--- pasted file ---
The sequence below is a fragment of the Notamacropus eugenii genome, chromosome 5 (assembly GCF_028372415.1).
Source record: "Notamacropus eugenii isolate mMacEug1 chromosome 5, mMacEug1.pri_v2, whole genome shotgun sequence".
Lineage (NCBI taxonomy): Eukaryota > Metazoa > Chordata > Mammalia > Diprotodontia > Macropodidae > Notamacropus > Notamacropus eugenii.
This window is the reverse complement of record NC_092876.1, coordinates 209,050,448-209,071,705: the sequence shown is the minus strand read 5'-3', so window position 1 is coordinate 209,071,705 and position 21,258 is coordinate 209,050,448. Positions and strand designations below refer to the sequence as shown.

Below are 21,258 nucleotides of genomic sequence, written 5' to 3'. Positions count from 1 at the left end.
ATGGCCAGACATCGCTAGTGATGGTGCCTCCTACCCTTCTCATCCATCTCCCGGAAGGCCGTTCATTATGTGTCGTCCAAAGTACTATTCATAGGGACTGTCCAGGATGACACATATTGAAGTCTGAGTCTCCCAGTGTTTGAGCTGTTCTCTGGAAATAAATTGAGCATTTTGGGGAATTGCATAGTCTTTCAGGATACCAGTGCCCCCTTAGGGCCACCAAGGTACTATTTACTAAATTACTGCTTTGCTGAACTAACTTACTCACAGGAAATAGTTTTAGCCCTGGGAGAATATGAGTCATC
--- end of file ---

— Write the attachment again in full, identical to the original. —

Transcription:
The sequence below is a fragment of the Notamacropus eugenii genome, chromosome 5 (assembly GCF_028372415.1).
Source record: "Notamacropus eugenii isolate mMacEug1 chromosome 5, mMacEug1.pri_v2, whole genome shotgun sequence".
Lineage (NCBI taxonomy): Eukaryota > Metazoa > Chordata > Mammalia > Diprotodontia > Macropodidae > Notamacropus > Notamacropus eugenii.
This window is the reverse complement of record NC_092876.1, coordinates 209,050,448-209,071,705: the sequence shown is the minus strand read 5'-3', so window position 1 is coordinate 209,071,705 and position 21,258 is coordinate 209,050,448. Positions and strand designations below refer to the sequence as shown.

Below are 21,258 nucleotides of genomic sequence, written 5' to 3'. Positions count from 1 at the left end.
ATGGCCAGACATCGCTAGTGATGGTGCCTCCTACCCTTCTCATCCATCTCCCGGAAGGCCGTTCATTATGTGTCGTCCAAAGTACTATTCATAGGGACTGTCCAGGATGACACATATTGAAGTCTGAGTCTCCCAGTGTTTGAGCTGTTCTCTGGAAATAAATTGAGCATTTTGGGGAATTGCATAGTCTTTCAGGATACCAGTGCCCCCTTAGGGCCACCAAGGTACTATTTACTAAATTACTGCTTTGCTGAACTAACTTACTCACAGGAAATAGTTTTAGCCCTGGGAGAATATGAGTCATC